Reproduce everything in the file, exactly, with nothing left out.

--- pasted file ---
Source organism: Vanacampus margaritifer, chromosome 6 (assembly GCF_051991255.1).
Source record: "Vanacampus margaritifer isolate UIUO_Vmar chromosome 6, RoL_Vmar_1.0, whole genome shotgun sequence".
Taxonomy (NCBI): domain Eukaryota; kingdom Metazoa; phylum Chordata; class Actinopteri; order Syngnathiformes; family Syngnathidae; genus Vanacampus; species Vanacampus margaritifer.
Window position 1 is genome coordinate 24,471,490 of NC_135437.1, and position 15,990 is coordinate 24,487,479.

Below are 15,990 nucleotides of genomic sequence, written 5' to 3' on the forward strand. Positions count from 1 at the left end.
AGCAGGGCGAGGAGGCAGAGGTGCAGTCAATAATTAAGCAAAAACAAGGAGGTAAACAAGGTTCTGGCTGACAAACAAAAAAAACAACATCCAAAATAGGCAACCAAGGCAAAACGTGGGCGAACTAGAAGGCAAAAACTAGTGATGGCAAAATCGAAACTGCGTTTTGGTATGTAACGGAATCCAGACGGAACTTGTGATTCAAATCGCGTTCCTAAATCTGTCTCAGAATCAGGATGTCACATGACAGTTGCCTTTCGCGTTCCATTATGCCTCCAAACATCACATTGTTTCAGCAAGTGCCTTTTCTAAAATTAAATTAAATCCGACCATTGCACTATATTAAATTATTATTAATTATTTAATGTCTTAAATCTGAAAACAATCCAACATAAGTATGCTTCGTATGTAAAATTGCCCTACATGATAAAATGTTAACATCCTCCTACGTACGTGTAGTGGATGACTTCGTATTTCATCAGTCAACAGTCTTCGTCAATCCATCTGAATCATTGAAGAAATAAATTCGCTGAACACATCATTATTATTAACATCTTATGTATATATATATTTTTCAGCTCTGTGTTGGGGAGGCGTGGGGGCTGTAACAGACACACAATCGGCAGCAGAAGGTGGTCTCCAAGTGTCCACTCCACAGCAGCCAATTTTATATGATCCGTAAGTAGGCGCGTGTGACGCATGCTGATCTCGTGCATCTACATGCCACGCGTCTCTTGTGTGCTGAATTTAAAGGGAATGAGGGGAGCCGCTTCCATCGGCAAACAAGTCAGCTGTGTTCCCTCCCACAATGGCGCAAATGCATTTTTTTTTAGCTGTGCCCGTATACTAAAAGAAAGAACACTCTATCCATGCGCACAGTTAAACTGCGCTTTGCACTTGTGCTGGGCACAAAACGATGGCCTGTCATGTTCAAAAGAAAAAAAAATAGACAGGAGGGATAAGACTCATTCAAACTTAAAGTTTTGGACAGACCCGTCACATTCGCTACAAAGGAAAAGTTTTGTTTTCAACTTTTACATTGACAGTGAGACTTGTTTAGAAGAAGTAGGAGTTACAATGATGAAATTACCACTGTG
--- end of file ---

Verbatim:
Source organism: Vanacampus margaritifer, chromosome 6 (assembly GCF_051991255.1).
Source record: "Vanacampus margaritifer isolate UIUO_Vmar chromosome 6, RoL_Vmar_1.0, whole genome shotgun sequence".
Taxonomy (NCBI): domain Eukaryota; kingdom Metazoa; phylum Chordata; class Actinopteri; order Syngnathiformes; family Syngnathidae; genus Vanacampus; species Vanacampus margaritifer.
Window position 1 is genome coordinate 24,471,490 of NC_135437.1, and position 15,990 is coordinate 24,487,479.

Below are 15,990 nucleotides of genomic sequence, written 5' to 3' on the forward strand. Positions count from 1 at the left end.
AGCAGGGCGAGGAGGCAGAGGTGCAGTCAATAATTAAGCAAAAACAAGGAGGTAAACAAGGTTCTGGCTGACAAACAAAAAAAACAACATCCAAAATAGGCAACCAAGGCAAAACGTGGGCGAACTAGAAGGCAAAAACTAGTGATGGCAAAATCGAAACTGCGTTTTGGTATGTAACGGAATCCAGACGGAACTTGTGATTCAAATCGCGTTCCTAAATCTGTCTCAGAATCAGGATGTCACATGACAGTTGCCTTTCGCGTTCCATTATGCCTCCAAACATCACATTGTTTCAGCAAGTGCCTTTTCTAAAATTAAATTAAATCCGACCATTGCACTATATTAAATTATTATTAATTATTTAATGTCTTAAATCTGAAAACAATCCAACATAAGTATGCTTCGTATGTAAAATTGCCCTACATGATAAAATGTTAACATCCTCCTACGTACGTGTAGTGGATGACTTCGTATTTCATCAGTCAACAGTCTTCGTCAATCCATCTGAATCATTGAAGAAATAAATTCGCTGAACACATCATTATTATTAACATCTTATGTATATATATATTTTTCAGCTCTGTGTTGGGGAGGCGTGGGGGCTGTAACAGACACACAATCGGCAGCAGAAGGTGGTCTCCAAGTGTCCACTCCACAGCAGCCAATTTTATATGATCCGTAAGTAGGCGCGTGTGACGCATGCTGATCTCGTGCATCTACATGCCACGCGTCTCTTGTGTGCTGAATTTAAAGGGAATGAGGGGAGCCGCTTCCATCGGCAAACAAGTCAGCTGTGTTCCCTCCCACAATGGCGCAAATGCATTTTTTTTTAGCTGTGCCCGTATACTAAAAGAAAGAACACTCTATCCATGCGCACAGTTAAACTGCGCTTTGCACTTGTGCTGGGCACAAAACGATGGCCTGTCATGTTCAAAAGAAAAAAAAATAGACAGGAGGGATAAGACTCATTCAAACTTAAAGTTTTGGACAGACCCGTCACATTCGCTACAAAGGAAAAGTTTTGTTTTCAACTTTTACATTGACAGTGAGACTTGTTTAGAAGAAGTAGGAGTTACAATGATGAAATTACCACTGTG